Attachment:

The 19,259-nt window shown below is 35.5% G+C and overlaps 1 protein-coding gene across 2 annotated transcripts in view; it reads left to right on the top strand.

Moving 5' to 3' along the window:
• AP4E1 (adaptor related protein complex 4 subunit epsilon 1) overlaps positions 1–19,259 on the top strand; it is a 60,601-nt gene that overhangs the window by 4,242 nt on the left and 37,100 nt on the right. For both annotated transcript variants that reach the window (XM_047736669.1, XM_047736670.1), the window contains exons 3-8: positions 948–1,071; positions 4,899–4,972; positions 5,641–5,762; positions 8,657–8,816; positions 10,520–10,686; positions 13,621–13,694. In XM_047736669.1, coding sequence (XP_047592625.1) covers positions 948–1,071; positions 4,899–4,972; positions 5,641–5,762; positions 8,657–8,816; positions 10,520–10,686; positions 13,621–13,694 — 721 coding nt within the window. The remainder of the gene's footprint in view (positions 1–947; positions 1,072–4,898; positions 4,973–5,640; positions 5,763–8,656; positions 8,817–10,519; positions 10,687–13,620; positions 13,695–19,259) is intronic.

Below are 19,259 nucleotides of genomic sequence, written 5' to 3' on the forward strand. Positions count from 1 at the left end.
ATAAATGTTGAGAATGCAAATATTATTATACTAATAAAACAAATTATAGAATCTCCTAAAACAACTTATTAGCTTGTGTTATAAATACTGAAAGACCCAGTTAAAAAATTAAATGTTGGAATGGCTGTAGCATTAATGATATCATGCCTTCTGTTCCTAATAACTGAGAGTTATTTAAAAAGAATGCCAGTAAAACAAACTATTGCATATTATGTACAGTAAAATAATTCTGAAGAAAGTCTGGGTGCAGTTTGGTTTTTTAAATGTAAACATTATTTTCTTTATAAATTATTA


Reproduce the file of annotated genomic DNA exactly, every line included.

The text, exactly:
The 19,259-nt window shown below is 35.5% G+C and overlaps 1 protein-coding gene across 2 annotated transcripts in view; it reads left to right on the top strand.

Moving 5' to 3' along the window:
• AP4E1 (adaptor related protein complex 4 subunit epsilon 1) overlaps positions 1–19,259 on the top strand; it is a 60,601-nt gene that overhangs the window by 4,242 nt on the left and 37,100 nt on the right. For both annotated transcript variants that reach the window (XM_047736669.1, XM_047736670.1), the window contains exons 3-8: positions 948–1,071; positions 4,899–4,972; positions 5,641–5,762; positions 8,657–8,816; positions 10,520–10,686; positions 13,621–13,694. In XM_047736669.1, coding sequence (XP_047592625.1) covers positions 948–1,071; positions 4,899–4,972; positions 5,641–5,762; positions 8,657–8,816; positions 10,520–10,686; positions 13,621–13,694 — 721 coding nt within the window. The remainder of the gene's footprint in view (positions 1–947; positions 1,072–4,898; positions 4,973–5,640; positions 5,763–8,656; positions 8,817–10,519; positions 10,687–13,620; positions 13,695–19,259) is intronic.

Below are 19,259 nucleotides of genomic sequence, written 5' to 3' on the forward strand. Positions count from 1 at the left end.
ATAAATGTTGAGAATGCAAATATTATTATACTAATAAAACAAATTATAGAATCTCCTAAAACAACTTATTAGCTTGTGTTATAAATACTGAAAGACCCAGTTAAAAAATTAAATGTTGGAATGGCTGTAGCATTAATGATATCATGCCTTCTGTTCCTAATAACTGAGAGTTATTTAAAAAGAATGCCAGTAAAACAAACTATTGCATATTATGTACAGTAAAATAATTCTGAAGAAAGTCTGGGTGCAGTTTGGTTTTTTAAATGTAAACATTATTTTCTTTATAAATTATTA